As Alev Scott’s freezer continued to fill with milk she’d pumped but her baby didn’t need, a good friend was struggling to breastfeed. Should Alev offer her excess milk to her friend? In the final part of a serial examining the multiple ways breastmilk has been traded across time, Alev reflects on how her own feelings about selling and sharing milk have changed.
Mixed feelings and milk siblings
Words by Alev Scottartwork by Vicky Scottaverage reading time 5 minutes
Around the time I became pregnant, my friend Lizzy was also pregnant with twins but lost one baby in the womb. Lizzy’s daughter, Sadie, survived against the odds but had a low birth weight.
More anxious than most mothers, perhaps, to ensure Sadie was healthy, Lizzy was breastfeeding her a year later, but struggling. As a stressed-out human-rights barrister, she spent hours in court, escaping for a few minutes at a time to pump in the female robing room, producing small bottles of milk that she would take home to her daughter. During the same period, I was donating litres of breastmilk to strangers’ babies in a local hospital.
Conscious how lucky I was to have an excess of milk, I wanted to help Lizzy but was uncertain how to broach it. Six months earlier, soon after giving birth, I’d been worried I had a low supply of breastmilk, but I’d been shocked when another mother on a WhatsApp group offered to help by giving me some of her own.
Was this just squeamishness at a stranger’s bodily fluid? Pride? Perhaps I wanted to protect the idea of continuing the connection between my own body and my baby’s – a sense of breastmilk as an extension of the umbilical cord. Whatever it was, I wanted to feed my baby my own milk. Would Lizzy feel the same?
Six months on, I was now both more relaxed as a mother and more attuned to the anxieties of other mothers, so I went ahead and asked. Lizzy said yes immediately. Later she sent me a voice note explaining that there had been a time when she’d even considered giving Sadie to someone else to breastfeed.
“When my pregnancy wasn’t going well, one of the fears that I had was that I would be unwell after having Sadie and my milk wouldn’t come or I would be too unwell to breastfeed… I think I so desperately wanted her to live and be OK that the whole pride thing disappeared.
“I did a lot of research and apparently the second-best thing [for your baby] after your own milk is another woman’s milk, but even better is the child sucking on someone’s boob and feeling safe and secure. I sort of decided in my mind that I would be OK with that, so when you mentioned giving your milk to me it wasn’t a big deal – I was so happy about it.”
When I’d handed over my milk to the Bristol milk bank, I felt relieved that I’d pumped enough, that I could now relax. I never really thought about the experience again, until writing this series. Donating was almost an abstract act. But with Lizzy, I knew in concrete terms that I was helping someone I cared about.
Lizzy would send me photos of Sadie guzzling a half-empty bottle: “Only a few bags left now!” I realised how much more personal this was, how much more satisfying – this was what the economist James Andreoni called “impure altruism”. I was getting something out of it too.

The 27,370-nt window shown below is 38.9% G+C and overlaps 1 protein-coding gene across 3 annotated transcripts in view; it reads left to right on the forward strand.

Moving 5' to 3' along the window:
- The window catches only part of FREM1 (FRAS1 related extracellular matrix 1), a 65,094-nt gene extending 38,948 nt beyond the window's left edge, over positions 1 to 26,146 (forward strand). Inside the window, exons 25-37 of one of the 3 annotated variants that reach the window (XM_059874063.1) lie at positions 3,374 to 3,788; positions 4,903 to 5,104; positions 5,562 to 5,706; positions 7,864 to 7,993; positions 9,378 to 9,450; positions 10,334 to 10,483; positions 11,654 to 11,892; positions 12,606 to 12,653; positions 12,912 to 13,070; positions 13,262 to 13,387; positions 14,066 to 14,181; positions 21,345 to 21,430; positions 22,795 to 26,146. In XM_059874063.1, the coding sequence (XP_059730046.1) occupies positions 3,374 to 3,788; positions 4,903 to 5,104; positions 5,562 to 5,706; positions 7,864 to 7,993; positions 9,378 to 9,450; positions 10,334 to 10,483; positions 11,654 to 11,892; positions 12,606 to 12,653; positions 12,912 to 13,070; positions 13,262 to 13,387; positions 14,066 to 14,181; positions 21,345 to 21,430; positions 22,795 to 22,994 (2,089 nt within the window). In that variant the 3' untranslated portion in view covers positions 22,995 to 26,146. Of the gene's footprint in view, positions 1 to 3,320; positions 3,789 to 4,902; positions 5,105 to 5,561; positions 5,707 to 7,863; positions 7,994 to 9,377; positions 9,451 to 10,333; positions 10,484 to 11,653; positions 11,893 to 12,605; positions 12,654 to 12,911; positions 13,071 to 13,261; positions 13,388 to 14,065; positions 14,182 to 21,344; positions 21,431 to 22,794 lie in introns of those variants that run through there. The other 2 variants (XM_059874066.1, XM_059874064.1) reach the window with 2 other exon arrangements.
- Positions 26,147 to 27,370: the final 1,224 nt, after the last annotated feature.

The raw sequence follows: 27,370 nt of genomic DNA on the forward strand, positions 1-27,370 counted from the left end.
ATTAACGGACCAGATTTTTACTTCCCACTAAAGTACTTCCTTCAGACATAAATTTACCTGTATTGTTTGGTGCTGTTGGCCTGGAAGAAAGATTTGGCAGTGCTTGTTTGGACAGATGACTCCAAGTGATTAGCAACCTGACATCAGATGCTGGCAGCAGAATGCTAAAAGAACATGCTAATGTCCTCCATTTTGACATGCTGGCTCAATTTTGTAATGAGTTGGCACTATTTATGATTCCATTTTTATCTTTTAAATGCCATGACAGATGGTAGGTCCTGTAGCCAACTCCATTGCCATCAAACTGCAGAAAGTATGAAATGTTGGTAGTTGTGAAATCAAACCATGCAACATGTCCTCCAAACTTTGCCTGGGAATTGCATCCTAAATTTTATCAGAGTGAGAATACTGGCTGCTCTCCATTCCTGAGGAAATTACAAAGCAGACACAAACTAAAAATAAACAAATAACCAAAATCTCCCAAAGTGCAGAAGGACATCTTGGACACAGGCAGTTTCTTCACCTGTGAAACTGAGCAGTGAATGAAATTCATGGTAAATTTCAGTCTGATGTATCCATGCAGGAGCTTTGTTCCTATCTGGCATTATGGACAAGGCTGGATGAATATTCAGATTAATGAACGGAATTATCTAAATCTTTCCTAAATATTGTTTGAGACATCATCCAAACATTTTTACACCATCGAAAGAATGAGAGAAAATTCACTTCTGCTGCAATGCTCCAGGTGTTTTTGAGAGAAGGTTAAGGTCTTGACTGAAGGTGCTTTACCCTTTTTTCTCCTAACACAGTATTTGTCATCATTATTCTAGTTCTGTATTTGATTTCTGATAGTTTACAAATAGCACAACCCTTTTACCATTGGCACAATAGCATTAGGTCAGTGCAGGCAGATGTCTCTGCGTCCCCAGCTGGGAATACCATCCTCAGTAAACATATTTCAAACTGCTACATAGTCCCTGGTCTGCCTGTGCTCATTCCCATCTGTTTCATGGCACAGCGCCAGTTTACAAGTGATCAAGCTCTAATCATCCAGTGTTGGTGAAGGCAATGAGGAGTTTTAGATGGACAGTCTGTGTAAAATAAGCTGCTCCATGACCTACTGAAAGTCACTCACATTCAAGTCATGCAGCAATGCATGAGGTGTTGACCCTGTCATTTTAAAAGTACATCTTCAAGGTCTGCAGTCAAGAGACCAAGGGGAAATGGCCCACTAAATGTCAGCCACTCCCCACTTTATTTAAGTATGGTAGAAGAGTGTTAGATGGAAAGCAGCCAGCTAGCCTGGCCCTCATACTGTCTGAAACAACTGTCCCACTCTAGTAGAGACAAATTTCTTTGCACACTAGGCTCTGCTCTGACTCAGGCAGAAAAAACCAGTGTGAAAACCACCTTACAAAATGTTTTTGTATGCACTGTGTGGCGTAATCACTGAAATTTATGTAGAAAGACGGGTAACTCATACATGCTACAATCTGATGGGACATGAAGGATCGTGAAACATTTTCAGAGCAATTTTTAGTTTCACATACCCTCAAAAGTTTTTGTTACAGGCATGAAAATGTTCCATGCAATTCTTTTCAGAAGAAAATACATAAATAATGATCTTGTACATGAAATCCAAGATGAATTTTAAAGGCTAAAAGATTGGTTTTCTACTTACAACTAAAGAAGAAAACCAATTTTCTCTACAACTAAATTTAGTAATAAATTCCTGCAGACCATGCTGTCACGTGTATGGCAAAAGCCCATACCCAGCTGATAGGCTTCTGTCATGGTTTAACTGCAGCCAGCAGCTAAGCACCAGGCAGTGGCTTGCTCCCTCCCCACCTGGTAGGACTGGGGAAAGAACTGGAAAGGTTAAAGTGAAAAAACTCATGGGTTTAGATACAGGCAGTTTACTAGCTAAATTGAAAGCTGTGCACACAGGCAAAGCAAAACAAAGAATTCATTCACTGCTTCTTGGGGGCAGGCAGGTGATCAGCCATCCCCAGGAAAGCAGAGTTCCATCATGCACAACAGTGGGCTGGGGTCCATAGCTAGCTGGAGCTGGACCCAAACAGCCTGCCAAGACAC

The sisterhood of milk
Social norms have changed since the days when commercial wet-nursing was common, but they are changing again. Thanks in large part to the internet, we are returning to the pre-20th-century days of monetised breastmilk, albeit with significant differences.
Today we do not have to rely on breastfeeding itself – instead we have impersonal bags of milk, frozen and transported hundreds of miles to whoever purchased them. Breastmilk is the commodity, rather than the women who served as wet-nurses for millennia.
Milk can also still be a gift. Donating to a milk bank or sharing bottled supplies with a friend could be seen as modern extension of cross-feeding culture – if a less intimate version.
I’ve gone from being repulsed by the idea of sharing breastmilk to embracing it.
Looking back at my own breastfeeding experiences, and my conversations with women who have received milk donations, who have sold their milk and who want to give it away, I realise that I am still conflicted about the ethics of selling breastmilk.
I feel breastmilk is so crucial for the babies who need it that it cannot be treated as a normal commodity on the open market. But I have also never needed the money enough to consider selling my own – I recognise my privilege and the bias that has given me.
Something that has changed in my attitude, however, is that I’ve gone from being repulsed by the idea of sharing breastmilk to embracing it. My daughter and Lizzy’s daughter will always have the somewhat anachronistic title of “milk sisters”. We have no idea how they will feel about this, of course, but we hope they will embrace it.
What I do know is that Lizzy and I now feel closer to each other, as mothers – perhaps, in a way, we too have become “milk sisters” as a result of this experience. Offering and accepting help from other mothers is certainly one of the greatest forms of sisterhood I have experienced.
Some names have been changed.
About the contributors
Alev Scott is a journalist and author. Previously based in Istanbul and Athens, she has written about politics and culture in the Mediterranean region for the Financial Times, the Guardian, Harper’s Magazine and Newsweek, among others. Her books are ‘Turkish Awakening’, ‘Ottoman Odyssey’ and ‘Power and the People’.
Vicky Scott is a Sheffield-based freelance illustrator who specialises in creating colourful and eye-catching mixed media collages. Her work is inspired by Art Deco, 1960s psychedelia, mid-20th century travel posters and the natural world. To date, she has been commissioned to illustrate for a diverse range of clients including Microsoft, Cheltenham Festivals, The Postal Museum, Waitrose and the RSPB.